With Great Pandering Comes Great Responsibility
Britain’s big deals with Beijing are smart business, but can David Cameron’s government afford to estrange its Western allies?
How should foreign nations handle economic relations with China? Should the partnership encompass issues such as human rights, environmental standards, and cybergovernance? Or should both sides practice benign indifference — don’t poke your nose in our (non-economic) business, and we won’t poke ours into yours? These questions spring to mind as China’s President Xi Jinping goes through the pomp and the formality of his state visit to the United Kingdom, the first for a Chinese leader in a decade.
Compare the splendid choreography and pageantry in London — the opportunity to stay in Buckingham Palace and ride in a golden carriage with Queen Elizabeth II, for example — to Xi’s rather frosty September visit to the United States. London’s extra efforts have not gone unnoticed by Beijing. The United Kingdom has made “a visionary and strategic choice” to become the Western country most open to China, Xi said before his four-day trip, which ends on Oct. 23.
In exchange for being China’s best friend in the West, Prime Minister David Cameron’s government has a list of goals: It hopes to get contracts for British companies, expand trade with China (currently the United Kingdom lags behind the United States, Germany, and France), become the largest Chinese currency trading center outside Asia, and attract significant Chinese investment. And London is opening doors: It invited the large state-owned enterprises China General Nuclear Power Group and China National Nuclear Corporation to invest in a $37.9 billion nuclear plant, for example. Even for a nation with a long tradition of openness to trade and investment, that seems exceedingly liberal.
But playing with new friends can be problematic if old friends feel excluded. The Obama administration has shown its unhappiness with its British allies growing too close to Beijing — especially since it’s such a change from London’s tough attitude toward Beijing earlier this century. Washington complained when the United Kingdom joined the China-led Asian Infrastructure Investment Bank in early 2015. And U.S. officials are complaining now, albeit privately, that London is being excessively hospitable towards Xi. It is indeed a risky strategy, as it may alienate the United Kingdom’s key trade partners, the United States and Germany — respectively the first and second destinations for British exports, and the first and fourth sources of foreign direct investment projects.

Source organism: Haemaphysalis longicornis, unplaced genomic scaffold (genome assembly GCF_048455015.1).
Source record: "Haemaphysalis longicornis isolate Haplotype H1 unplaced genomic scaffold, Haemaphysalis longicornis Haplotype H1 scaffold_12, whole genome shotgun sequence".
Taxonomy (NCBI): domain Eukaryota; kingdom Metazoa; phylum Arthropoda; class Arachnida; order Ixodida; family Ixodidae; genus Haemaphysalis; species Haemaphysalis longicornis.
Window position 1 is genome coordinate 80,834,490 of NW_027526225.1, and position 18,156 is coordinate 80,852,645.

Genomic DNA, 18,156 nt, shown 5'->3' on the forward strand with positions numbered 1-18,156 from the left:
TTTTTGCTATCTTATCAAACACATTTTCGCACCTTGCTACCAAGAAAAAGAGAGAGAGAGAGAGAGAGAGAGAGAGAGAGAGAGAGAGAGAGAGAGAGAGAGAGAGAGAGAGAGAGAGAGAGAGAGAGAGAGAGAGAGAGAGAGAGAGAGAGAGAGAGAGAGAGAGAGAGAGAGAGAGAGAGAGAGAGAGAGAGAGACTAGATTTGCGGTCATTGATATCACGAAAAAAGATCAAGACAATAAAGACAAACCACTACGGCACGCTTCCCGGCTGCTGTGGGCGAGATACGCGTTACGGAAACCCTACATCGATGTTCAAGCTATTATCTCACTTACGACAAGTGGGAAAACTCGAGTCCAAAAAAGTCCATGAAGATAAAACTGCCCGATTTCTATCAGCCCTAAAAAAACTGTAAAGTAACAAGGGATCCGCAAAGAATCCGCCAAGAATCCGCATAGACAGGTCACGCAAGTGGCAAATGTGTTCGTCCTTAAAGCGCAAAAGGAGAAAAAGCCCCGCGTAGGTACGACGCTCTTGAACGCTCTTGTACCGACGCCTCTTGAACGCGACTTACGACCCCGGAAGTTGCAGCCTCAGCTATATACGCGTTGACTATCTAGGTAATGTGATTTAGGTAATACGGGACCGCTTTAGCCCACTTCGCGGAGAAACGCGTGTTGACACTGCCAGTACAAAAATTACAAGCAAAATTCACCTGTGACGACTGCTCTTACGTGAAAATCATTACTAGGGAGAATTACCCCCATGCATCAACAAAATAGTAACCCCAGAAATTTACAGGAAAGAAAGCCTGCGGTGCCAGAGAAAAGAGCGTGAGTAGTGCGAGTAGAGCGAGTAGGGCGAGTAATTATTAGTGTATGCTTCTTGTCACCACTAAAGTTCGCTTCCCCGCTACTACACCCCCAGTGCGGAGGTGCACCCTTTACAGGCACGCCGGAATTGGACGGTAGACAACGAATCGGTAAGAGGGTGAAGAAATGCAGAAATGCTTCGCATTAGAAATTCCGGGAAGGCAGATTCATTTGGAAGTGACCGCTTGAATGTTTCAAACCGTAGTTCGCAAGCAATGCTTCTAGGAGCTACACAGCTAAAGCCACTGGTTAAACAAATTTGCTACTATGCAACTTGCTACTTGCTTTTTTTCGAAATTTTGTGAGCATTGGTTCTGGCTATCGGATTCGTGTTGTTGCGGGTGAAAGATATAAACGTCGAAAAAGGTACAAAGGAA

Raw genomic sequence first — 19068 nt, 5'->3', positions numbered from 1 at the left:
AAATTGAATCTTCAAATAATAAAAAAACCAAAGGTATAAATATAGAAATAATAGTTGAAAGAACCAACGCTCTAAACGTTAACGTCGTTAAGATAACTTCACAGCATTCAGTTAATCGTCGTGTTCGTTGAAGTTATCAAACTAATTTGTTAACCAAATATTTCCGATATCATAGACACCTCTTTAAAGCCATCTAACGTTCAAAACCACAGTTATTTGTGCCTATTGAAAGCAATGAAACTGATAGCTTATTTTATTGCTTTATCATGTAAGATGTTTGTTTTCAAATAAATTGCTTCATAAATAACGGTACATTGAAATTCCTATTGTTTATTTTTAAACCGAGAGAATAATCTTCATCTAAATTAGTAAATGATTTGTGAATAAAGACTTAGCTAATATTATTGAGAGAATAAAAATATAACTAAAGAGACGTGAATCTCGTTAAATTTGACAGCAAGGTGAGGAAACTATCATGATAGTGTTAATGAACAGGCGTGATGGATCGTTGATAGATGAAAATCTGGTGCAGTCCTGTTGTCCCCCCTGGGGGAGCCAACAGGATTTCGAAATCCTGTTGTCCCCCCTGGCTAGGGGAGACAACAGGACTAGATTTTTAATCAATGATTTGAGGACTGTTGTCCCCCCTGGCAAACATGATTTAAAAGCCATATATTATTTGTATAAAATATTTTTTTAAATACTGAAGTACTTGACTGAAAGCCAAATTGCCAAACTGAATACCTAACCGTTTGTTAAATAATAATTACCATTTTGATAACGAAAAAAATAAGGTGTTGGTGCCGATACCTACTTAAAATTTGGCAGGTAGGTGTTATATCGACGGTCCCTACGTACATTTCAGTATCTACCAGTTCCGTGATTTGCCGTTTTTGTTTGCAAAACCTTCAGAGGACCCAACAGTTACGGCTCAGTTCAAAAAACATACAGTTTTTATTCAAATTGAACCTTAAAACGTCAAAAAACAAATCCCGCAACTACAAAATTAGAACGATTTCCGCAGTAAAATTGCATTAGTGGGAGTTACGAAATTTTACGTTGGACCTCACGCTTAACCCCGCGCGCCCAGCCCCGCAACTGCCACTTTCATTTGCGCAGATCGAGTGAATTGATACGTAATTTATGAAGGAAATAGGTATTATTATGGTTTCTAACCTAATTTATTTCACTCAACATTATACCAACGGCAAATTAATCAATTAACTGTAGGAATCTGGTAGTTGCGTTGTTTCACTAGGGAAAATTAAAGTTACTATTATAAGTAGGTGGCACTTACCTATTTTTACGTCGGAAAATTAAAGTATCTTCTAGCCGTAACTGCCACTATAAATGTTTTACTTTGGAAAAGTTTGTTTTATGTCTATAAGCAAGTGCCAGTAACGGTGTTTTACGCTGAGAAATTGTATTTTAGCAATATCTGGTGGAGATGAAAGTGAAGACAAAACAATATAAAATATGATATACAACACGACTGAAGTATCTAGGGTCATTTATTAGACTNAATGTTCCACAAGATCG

And yet, though it may hurt London’s reputation now, it could be a smart long-term strategy.
The share of U.K. exports to China has grown strongly since 2013, and it is now roughly 4 percent. China is a large market and is of particular interest for a services-led economy like the United Kingdom — especially in professional and financial services. If Beijing succeeds in rebalancing away from exports and manufacturing to private consumption and services, then the United Kingdom is correct to bet on tightening the commercial link with a more dynamic economy than its current key partners. In addition, China’s new “One Belt, One Road” strategy — a massive infrastructure plan to connect China and Europe — promises large contracts for European and especially U.K. engineering and construction companies.
Managing a relationship with China is not just a question for London. Can other European governments ignore the opportunities for economic growth and job creation that Beijing offers? With the European Union’s GDP estimated to grow by only 1.9 percent in 2015 and 2016, and the prospect of many more years of mediocre growth, the answer to that question is no. And for the United Kingdom, given its problematic relationship with the rest of the EU and the prospect of a 2017 referendum on its EU membership, strengthening the partnership with China is even more critical.
Perhaps, in this case, London is making the right move. But with great pandering comes great responsibility. Friends of Beijing do not publicly criticize nor do they raise difficult questions, especially about human rights. The British, said Liu Xiaoming, the Chinese ambassador to the United Kingdom, are “gentlemen, very smart. They know how to behave on occasions like this.”
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